Making Off Without Payment

Theft Act 1978, s.3
Effective from: 01 February 2016

Triable either way

Maximum: 2 years’ custody

Offence range: Discharge – 36 weeks’ custody

User guide for this offence


In accordance with section 120 of the Coroners and Justice Act 2009, the Sentencing Council issues this definitive guideline. It applies to all offenders aged 18 and older, who are sentenced on or after 1 February 2016, regardless of the date of the offence.

Section 125(1) of the Coroners and Justice Act 2009 provides that when sentencing offences committed after 6 April 2010:

“Every court –
(a) must, in sentencing an offender, follow any sentencing guidelines which are relevant to the offender’s case,
(b) must, in exercising any other function relating to the sentencing of offenders, follow any sentencing guidelines which are relevant to the exercise of the function, unless the court is satisfied that it would be contrary to the interests of justice to do so.”

This guideline applies only to offenders aged 18 and older. General principles to be considered in the sentencing of youths are in the Sentencing Guidelines Council’s definitive guideline, Overarching Principles – Sentencing Youths.

Structure, ranges and starting points

For the purposes of section 125(3)–(4) of the Coroners and Justice Act 2009, the guideline specifies offence ranges – the range of sentences appropriate for each type of offence. Within each offence, the Council has specified a number of categories which reflect varying degrees of seriousness. The offence range is split into category ranges – sentences appropriate for each level of seriousness. The Council has also identified a starting point within each category.

Starting points define the position within a category range from which to start calculating the provisional sentence. The court should consider further features of the offence or the offender that warrant adjustment of the sentence within the range, including the aggravating and mitigating factors set out at step two. Starting points and ranges apply to all offenders, whether they have pleaded guilty or been convicted after trial. Credit for a guilty plea is taken into consideration only at step four in the decision making process, after the appropriate sentence has been identified.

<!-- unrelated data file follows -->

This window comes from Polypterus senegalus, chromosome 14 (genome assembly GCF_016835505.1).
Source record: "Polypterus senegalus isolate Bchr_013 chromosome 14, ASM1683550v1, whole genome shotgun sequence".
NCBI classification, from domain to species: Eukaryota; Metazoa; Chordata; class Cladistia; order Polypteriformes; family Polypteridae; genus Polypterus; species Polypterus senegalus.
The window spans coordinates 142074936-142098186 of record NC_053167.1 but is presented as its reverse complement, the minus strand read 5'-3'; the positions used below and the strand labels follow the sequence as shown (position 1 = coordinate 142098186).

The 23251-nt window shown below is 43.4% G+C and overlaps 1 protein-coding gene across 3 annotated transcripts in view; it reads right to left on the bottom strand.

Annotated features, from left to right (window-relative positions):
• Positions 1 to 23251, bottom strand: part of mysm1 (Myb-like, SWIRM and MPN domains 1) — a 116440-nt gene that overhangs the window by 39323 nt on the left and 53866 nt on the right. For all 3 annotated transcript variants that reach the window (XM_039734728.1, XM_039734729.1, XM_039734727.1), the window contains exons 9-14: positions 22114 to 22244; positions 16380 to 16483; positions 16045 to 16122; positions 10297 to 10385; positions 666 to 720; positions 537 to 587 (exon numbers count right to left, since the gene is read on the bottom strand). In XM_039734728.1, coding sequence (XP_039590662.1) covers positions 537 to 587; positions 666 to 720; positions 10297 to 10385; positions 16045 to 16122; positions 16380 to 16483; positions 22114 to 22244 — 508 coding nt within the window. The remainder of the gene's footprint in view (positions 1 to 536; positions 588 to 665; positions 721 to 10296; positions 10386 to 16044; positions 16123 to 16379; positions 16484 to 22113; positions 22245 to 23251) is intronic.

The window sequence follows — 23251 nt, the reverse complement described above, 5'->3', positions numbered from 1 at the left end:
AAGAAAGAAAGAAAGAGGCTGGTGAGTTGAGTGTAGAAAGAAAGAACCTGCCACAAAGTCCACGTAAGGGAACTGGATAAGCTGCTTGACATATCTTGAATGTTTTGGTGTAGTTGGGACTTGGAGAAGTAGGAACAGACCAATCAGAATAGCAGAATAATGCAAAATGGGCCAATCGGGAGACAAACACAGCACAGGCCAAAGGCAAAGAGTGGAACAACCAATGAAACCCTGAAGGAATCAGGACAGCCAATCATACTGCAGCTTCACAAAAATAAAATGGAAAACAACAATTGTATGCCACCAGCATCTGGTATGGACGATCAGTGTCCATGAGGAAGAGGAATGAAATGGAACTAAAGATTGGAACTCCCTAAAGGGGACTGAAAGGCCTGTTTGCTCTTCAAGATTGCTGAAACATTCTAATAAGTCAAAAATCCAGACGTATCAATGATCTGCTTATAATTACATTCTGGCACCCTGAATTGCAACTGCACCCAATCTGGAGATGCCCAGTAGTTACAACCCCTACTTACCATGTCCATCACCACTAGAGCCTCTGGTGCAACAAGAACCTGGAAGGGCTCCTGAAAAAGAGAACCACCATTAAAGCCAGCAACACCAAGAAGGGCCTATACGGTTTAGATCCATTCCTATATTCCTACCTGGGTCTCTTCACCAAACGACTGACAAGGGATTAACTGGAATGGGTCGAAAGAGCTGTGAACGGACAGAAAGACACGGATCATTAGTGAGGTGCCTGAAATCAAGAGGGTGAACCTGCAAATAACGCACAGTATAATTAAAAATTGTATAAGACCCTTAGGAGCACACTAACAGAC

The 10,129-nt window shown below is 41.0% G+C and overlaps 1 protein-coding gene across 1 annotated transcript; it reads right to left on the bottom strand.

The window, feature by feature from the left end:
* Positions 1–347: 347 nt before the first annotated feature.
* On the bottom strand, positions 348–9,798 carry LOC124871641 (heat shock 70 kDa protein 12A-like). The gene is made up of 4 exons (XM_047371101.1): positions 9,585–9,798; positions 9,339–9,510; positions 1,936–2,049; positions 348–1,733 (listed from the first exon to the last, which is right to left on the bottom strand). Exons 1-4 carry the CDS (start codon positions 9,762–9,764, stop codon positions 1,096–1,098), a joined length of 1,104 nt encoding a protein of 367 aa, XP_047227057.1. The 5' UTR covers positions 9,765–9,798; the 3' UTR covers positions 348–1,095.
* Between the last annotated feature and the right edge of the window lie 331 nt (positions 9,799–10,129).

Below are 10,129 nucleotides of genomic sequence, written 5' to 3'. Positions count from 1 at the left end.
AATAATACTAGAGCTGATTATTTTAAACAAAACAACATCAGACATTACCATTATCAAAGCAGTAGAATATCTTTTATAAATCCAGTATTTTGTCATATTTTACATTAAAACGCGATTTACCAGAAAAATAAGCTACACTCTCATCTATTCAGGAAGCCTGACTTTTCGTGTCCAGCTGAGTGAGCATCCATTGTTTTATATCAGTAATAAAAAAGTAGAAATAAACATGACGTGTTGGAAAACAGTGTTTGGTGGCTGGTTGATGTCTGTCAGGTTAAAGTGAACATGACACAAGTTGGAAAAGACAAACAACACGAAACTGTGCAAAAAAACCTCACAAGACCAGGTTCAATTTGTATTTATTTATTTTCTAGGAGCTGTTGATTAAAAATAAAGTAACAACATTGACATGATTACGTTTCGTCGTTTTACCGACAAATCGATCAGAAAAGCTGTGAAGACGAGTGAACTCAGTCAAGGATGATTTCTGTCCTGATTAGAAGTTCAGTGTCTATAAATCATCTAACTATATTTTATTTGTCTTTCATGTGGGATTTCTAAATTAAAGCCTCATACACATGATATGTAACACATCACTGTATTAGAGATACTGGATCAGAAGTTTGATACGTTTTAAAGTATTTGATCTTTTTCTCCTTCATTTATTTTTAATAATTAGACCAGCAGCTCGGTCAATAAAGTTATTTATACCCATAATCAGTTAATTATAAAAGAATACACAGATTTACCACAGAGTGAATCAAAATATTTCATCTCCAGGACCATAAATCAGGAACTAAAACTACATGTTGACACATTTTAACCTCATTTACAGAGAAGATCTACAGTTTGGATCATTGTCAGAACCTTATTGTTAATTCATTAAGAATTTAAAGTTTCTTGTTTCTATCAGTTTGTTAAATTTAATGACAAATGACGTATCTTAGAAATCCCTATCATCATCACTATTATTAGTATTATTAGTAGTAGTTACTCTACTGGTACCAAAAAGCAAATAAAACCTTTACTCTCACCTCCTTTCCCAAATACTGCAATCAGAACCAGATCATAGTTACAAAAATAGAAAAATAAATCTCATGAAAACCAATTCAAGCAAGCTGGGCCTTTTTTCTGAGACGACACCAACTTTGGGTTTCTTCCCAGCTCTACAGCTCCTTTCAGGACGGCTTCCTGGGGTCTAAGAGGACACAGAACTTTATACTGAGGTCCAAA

Step 1- Determining the offence category

The court should determine the offence category with reference only to the factors identified in the following tables. In order to determine the category the court should assess culpability and harm. The level of culpability is determined by weighing up all the factors of the case to determine the offender’s role and the extent to which the offending was planned and the sophistication with which it was carried out.

CULPABILITY demonstrated by one or more of the following:

A – High culpability

  • A leading role where offending is part of a group activity
  • Involvement of others through coercion, intimidation or exploitation
  • Sophisticated nature of offence/significant planning
  • Offence involving intimidation or the use or threat of force
  • Deliberately targeting victim on basis of vulnerability

B – Medium culpability

  • A significant role where offending is part of a group activity
  • Some degree of planning involved
  • All other cases where characteristics for categories A or C are not present

C – Lesser culpability

  • Performed limited function under direction
  • Involved through coercion, intimidation or exploitation
  • Little or no planning
  • Limited awareness or understanding of offence

Where there are characteristics present which fall under different levels of culpability, the court should balance these characteristics to reach a fair assessment of the offender’s culpability.


Harm is assessed by reference to the actual loss that results from the offence and any significant additional harm suffered by the victim – examples of additional harm may include but are not limited to:

  • A high level of inconvenience caused to the victim
  • Emotional distress
  • Fear/loss of confidence caused by the crime
  • A greater impact on the victim due to the size or type of their business

Category 1  

  • Goods or services obtained above £200 or
  • Goods/services up to £200 with significant additional harm to the victim

Category 2

  • Goods or services obtained up to £200 and
  • Little or no significant additional harm to the victim